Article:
The CRISPR/Cas9 bacterial genomic editing system identifies and cleaves complementary target sequences in foreign DNA. CRISPR (clustered regularly interspaced short palindromic repeats)–associated (Cas) protein Cas9 begins its work by RNA-guided DNA unwinding to form an RNA-DNA hybrid and displacing a DNA strand inside the protein. Upon binding, Cas9 reorganizes into an R-loop complex that is necessary for it to perform its function. A recent article published in Science describes work done to uncover the structural basis of Cas9’s function.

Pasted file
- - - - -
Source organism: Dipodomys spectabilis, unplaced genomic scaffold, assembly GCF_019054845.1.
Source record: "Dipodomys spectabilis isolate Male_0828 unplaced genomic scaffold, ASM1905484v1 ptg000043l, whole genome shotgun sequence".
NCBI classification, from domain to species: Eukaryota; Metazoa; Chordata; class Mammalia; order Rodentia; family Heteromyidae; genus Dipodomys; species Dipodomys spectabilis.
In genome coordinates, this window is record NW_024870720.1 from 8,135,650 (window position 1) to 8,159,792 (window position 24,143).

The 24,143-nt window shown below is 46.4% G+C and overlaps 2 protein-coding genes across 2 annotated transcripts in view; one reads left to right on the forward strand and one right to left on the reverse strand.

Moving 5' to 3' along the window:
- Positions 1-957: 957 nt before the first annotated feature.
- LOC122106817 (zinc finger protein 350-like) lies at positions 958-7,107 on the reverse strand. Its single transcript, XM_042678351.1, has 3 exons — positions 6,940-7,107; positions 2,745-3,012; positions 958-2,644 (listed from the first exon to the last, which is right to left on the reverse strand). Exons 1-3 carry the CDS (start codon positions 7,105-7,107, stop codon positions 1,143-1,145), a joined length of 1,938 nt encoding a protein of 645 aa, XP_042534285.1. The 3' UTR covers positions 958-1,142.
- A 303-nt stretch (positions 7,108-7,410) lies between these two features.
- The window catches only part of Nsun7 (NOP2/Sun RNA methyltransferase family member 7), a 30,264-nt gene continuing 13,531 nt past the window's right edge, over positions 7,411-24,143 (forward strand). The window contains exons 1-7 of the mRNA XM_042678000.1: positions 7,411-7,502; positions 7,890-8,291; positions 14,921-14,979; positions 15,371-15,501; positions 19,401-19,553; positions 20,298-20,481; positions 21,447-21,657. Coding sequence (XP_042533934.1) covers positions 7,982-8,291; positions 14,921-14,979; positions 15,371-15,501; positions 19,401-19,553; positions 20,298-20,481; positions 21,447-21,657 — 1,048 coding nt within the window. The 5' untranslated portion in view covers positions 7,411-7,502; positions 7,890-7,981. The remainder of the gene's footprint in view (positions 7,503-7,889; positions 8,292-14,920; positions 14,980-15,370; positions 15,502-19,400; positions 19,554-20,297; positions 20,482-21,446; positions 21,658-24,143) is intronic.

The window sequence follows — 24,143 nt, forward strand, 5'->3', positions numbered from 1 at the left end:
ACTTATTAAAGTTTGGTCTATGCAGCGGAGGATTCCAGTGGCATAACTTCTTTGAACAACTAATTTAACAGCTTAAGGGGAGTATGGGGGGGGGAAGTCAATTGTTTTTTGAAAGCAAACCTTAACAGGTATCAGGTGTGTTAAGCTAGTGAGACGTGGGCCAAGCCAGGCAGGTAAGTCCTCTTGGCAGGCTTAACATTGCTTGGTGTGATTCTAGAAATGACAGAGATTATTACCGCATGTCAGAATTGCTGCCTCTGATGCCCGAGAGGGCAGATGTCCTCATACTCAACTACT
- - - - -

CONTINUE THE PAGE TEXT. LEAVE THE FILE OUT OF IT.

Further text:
Jennifer Doudna (L) and Eva Nogales (R), both Howard Hughes Medical Investigators, UC Berkeley professors, and faculty scientists in the Molecular Biophysics & Integrated Bioimaging (MBIB) Division, led the research team. Damon Runyon Fellows and co-first authors of the article, Fuguo Jiang and David Taylor, determined the structure of this active formation of target-bound Cas9 using a combination of X-ray crystallography and cryo-electron microscopy (cryo-EM). The data show how the non-target DNA strand is threaded through a side tunnel placing it in the right spot for nuclease cleavage. This action in turn moves another endonuclease domain into its proper position for concerted cutting of the target DNA strand. Structural and biochemical evidence indicates that Cas9 interacts with both ends of the open DNA helix, conferring a 30 degree bend, thereby creating the distortion necessary to stabilize the crucial R-loop complex. These findings explain how Cas9, an individual enzyme able to bring about R-loop formation, achieves this structural change leading to accurate, precise, and programmable DNA cleavage. Knowing how this protein functions provides insight into how it may work while editing genomes.